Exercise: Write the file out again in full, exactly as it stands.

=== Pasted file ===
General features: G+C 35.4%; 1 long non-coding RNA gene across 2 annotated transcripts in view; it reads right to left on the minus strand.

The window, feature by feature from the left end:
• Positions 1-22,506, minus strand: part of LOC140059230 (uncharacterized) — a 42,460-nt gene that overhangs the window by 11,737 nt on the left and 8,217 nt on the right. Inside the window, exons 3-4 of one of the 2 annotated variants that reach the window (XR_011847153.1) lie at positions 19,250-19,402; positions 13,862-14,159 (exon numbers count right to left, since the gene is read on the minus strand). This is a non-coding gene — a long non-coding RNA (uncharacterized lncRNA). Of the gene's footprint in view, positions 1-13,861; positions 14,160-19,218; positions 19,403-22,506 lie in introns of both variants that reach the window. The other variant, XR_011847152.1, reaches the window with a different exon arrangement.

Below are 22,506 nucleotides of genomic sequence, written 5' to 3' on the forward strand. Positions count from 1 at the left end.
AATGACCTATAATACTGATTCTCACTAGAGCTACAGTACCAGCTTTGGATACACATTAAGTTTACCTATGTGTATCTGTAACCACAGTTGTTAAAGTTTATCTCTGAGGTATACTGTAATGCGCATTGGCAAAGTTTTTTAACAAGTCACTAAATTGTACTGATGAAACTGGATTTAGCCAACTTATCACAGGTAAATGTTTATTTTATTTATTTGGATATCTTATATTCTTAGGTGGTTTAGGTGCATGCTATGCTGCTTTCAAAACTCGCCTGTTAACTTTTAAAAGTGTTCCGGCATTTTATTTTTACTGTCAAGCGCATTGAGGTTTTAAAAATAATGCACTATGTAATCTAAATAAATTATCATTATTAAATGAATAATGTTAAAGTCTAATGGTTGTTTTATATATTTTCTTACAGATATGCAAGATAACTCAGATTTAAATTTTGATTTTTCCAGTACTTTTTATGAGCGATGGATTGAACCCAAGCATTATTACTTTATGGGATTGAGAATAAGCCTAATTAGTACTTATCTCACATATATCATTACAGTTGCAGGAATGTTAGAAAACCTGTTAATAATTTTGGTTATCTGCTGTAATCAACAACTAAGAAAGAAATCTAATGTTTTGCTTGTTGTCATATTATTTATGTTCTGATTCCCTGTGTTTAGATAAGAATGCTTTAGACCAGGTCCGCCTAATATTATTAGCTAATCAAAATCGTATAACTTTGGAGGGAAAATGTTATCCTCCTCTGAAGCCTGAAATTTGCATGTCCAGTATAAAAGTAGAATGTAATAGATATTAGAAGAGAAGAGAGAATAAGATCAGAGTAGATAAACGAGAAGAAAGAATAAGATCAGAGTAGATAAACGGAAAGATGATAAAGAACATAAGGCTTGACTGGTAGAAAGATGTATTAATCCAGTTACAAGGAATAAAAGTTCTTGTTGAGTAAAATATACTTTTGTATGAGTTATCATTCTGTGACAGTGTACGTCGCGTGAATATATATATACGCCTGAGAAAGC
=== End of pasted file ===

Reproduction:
General features: G+C 35.4%; 1 long non-coding RNA gene across 2 annotated transcripts in view; it reads right to left on the minus strand.

The window, feature by feature from the left end:
• Positions 1-22,506, minus strand: part of LOC140059230 (uncharacterized) — a 42,460-nt gene that overhangs the window by 11,737 nt on the left and 8,217 nt on the right. Inside the window, exons 3-4 of one of the 2 annotated variants that reach the window (XR_011847153.1) lie at positions 19,250-19,402; positions 13,862-14,159 (exon numbers count right to left, since the gene is read on the minus strand). This is a non-coding gene — a long non-coding RNA (uncharacterized lncRNA). Of the gene's footprint in view, positions 1-13,861; positions 14,160-19,218; positions 19,403-22,506 lie in introns of both variants that reach the window. The other variant, XR_011847152.1, reaches the window with a different exon arrangement.

Below are 22,506 nucleotides of genomic sequence, written 5' to 3' on the forward strand. Positions count from 1 at the left end.
AATGACCTATAATACTGATTCTCACTAGAGCTACAGTACCAGCTTTGGATACACATTAAGTTTACCTATGTGTATCTGTAACCACAGTTGTTAAAGTTTATCTCTGAGGTATACTGTAATGCGCATTGGCAAAGTTTTTTAACAAGTCACTAAATTGTACTGATGAAACTGGATTTAGCCAACTTATCACAGGTAAATGTTTATTTTATTTATTTGGATATCTTATATTCTTAGGTGGTTTAGGTGCATGCTATGCTGCTTTCAAAACTCGCCTGTTAACTTTTAAAAGTGTTCCGGCATTTTATTTTTACTGTCAAGCGCATTGAGGTTTTAAAAATAATGCACTATGTAATCTAAATAAATTATCATTATTAAATGAATAATGTTAAAGTCTAATGGTTGTTTTATATATTTTCTTACAGATATGCAAGATAACTCAGATTTAAATTTTGATTTTTCCAGTACTTTTTATGAGCGATGGATTGAACCCAAGCATTATTACTTTATGGGATTGAGAATAAGCCTAATTAGTACTTATCTCACATATATCATTACAGTTGCAGGAATGTTAGAAAACCTGTTAATAATTTTGGTTATCTGCTGTAATCAACAACTAAGAAAGAAATCTAATGTTTTGCTTGTTGTCATATTATTTATGTTCTGATTCCCTGTGTTTAGATAAGAATGCTTTAGACCAGGTCCGCCTAATATTATTAGCTAATCAAAATCGTATAACTTTGGAGGGAAAATGTTATCCTCCTCTGAAGCCTGAAATTTGCATGTCCAGTATAAAAGTAGAATGTAATAGATATTAGAAGAGAAGAGAGAATAAGATCAGAGTAGATAAACGAGAAGAAAGAATAAGATCAGAGTAGATAAACGGAAAGATGATAAAGAACATAAGGCTTGACTGGTAGAAAGATGTATTAATCCAGTTACAAGGAATAAAAGTTCTTGTTGAGTAAAATATACTTTTGTATGAGTTATCATTCTGTGACAGTGTACGTCGCGTGAATATATATATACGCCTGAGAAAGC